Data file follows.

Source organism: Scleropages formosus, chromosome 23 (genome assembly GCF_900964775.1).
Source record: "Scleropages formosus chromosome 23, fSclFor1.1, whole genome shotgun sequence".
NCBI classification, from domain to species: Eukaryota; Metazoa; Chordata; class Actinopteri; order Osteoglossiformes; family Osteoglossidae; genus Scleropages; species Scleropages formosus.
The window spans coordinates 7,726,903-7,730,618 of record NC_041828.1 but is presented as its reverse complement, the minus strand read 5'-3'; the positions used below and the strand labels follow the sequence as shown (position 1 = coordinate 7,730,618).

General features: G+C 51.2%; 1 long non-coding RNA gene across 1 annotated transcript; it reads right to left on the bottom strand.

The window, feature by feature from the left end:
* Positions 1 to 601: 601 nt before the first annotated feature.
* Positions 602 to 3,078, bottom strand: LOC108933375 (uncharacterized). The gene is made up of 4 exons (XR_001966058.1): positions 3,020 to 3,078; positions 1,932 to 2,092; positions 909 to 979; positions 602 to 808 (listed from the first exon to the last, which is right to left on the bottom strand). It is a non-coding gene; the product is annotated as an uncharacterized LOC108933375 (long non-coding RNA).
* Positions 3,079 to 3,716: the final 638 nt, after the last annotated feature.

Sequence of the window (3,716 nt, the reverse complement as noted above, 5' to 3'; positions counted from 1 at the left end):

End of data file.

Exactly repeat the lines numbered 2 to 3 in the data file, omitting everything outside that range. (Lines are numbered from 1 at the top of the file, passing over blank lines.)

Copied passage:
Source record: "Scleropages formosus chromosome 23, fSclFor1.1, whole genome shotgun sequence".
NCBI classification, from domain to species: Eukaryota; Metazoa; Chordata; class Actinopteri; order Osteoglossiformes; family Osteoglossidae; genus Scleropages; species Scleropages formosus.